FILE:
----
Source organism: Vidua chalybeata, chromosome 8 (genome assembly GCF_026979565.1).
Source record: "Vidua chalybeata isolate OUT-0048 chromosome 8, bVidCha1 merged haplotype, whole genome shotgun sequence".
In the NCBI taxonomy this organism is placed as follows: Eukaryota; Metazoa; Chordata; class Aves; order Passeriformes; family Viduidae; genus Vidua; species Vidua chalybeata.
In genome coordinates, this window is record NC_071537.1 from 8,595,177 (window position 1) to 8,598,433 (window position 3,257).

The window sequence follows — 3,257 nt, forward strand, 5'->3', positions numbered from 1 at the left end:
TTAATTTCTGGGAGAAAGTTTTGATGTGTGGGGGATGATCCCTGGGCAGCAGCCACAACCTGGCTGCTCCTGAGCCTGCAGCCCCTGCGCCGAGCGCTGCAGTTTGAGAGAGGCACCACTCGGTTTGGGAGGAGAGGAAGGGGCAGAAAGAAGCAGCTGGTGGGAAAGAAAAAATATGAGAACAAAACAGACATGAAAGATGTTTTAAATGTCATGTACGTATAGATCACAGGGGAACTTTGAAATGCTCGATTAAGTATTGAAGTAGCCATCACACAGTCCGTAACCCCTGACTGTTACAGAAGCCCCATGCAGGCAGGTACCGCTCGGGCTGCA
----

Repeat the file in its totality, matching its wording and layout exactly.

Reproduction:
Source organism: Vidua chalybeata, chromosome 8 (genome assembly GCF_026979565.1).
Source record: "Vidua chalybeata isolate OUT-0048 chromosome 8, bVidCha1 merged haplotype, whole genome shotgun sequence".
In the NCBI taxonomy this organism is placed as follows: Eukaryota; Metazoa; Chordata; class Aves; order Passeriformes; family Viduidae; genus Vidua; species Vidua chalybeata.
In genome coordinates, this window is record NC_071537.1 from 8,595,177 (window position 1) to 8,598,433 (window position 3,257).

The window sequence follows — 3,257 nt, forward strand, 5'->3', positions numbered from 1 at the left end:
TTAATTTCTGGGAGAAAGTTTTGATGTGTGGGGGATGATCCCTGGGCAGCAGCCACAACCTGGCTGCTCCTGAGCCTGCAGCCCCTGCGCCGAGCGCTGCAGTTTGAGAGAGGCACCACTCGGTTTGGGAGGAGAGGAAGGGGCAGAAAGAAGCAGCTGGTGGGAAAGAAAAAATATGAGAACAAAACAGACATGAAAGATGTTTTAAATGTCATGTACGTATAGATCACAGGGGAACTTTGAAATGCTCGATTAAGTATTGAAGTAGCCATCACACAGTCCGTAACCCCTGACTGTTACAGAAGCCCCATGCAGGCAGGTACCGCTCGGGCTGCA